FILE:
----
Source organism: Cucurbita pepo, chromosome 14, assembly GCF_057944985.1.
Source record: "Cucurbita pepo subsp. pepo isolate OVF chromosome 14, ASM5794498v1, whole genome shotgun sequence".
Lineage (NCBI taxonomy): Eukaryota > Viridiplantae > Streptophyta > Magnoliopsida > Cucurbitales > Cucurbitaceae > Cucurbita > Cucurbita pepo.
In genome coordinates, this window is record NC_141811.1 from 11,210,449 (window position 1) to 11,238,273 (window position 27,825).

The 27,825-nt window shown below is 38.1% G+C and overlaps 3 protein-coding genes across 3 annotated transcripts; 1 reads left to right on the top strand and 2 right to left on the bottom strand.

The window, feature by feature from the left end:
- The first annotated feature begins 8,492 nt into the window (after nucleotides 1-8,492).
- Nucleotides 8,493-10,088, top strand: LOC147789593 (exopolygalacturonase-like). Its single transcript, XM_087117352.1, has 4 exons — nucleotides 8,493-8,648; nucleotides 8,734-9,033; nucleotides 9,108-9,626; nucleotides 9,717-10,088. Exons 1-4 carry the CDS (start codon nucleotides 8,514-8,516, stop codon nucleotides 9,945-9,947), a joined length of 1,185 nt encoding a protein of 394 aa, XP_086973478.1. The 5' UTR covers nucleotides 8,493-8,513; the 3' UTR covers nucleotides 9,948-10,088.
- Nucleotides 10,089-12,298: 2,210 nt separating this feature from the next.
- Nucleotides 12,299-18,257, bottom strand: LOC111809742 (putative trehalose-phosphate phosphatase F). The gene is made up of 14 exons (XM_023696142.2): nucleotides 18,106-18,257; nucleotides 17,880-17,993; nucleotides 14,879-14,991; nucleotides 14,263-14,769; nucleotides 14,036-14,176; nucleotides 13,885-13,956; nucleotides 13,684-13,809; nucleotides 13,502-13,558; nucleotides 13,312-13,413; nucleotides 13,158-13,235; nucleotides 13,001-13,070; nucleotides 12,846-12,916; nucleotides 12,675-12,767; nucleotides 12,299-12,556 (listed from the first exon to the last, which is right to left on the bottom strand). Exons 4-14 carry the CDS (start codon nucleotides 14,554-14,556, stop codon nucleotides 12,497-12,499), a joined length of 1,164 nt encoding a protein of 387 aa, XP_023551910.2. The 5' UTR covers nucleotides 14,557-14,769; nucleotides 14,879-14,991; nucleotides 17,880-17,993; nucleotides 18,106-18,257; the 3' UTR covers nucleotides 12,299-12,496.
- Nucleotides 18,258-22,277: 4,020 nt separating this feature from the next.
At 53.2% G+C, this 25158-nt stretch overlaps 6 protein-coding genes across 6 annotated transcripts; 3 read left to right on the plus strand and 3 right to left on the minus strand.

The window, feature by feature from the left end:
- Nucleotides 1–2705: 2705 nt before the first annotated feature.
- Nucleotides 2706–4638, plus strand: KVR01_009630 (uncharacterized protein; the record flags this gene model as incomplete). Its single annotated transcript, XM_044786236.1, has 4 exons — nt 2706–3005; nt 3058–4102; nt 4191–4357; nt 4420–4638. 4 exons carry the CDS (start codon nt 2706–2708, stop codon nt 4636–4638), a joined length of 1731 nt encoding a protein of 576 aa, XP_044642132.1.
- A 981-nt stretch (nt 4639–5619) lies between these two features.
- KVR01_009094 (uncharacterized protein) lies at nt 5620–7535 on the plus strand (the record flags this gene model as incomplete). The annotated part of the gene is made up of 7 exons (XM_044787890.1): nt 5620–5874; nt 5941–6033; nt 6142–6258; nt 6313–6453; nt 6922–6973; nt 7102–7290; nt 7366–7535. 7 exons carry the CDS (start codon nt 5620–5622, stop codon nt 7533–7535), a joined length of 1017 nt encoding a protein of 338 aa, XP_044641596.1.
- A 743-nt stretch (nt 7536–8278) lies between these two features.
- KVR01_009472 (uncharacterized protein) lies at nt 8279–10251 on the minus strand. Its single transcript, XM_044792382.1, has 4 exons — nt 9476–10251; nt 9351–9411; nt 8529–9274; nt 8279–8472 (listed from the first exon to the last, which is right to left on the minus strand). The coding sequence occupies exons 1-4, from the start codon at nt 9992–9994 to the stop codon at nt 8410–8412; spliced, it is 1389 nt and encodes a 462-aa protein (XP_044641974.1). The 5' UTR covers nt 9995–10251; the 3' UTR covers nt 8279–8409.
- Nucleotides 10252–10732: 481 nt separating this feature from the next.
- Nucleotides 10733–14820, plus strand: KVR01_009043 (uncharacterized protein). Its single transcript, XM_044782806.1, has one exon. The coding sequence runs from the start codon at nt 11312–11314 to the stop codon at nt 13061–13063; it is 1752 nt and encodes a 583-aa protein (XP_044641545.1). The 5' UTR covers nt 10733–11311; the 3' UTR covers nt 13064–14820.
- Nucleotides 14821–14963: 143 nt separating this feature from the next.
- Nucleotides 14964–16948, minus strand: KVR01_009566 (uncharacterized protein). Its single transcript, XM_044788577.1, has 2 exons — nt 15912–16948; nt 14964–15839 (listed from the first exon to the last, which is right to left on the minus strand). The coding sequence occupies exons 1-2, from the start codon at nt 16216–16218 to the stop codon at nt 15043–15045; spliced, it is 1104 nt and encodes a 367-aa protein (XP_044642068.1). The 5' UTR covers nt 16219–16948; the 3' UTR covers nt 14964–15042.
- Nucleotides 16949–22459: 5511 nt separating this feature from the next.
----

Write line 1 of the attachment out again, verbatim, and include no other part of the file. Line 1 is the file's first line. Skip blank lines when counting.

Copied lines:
Source organism: Cucurbita pepo, chromosome 14, assembly GCF_057944985.1.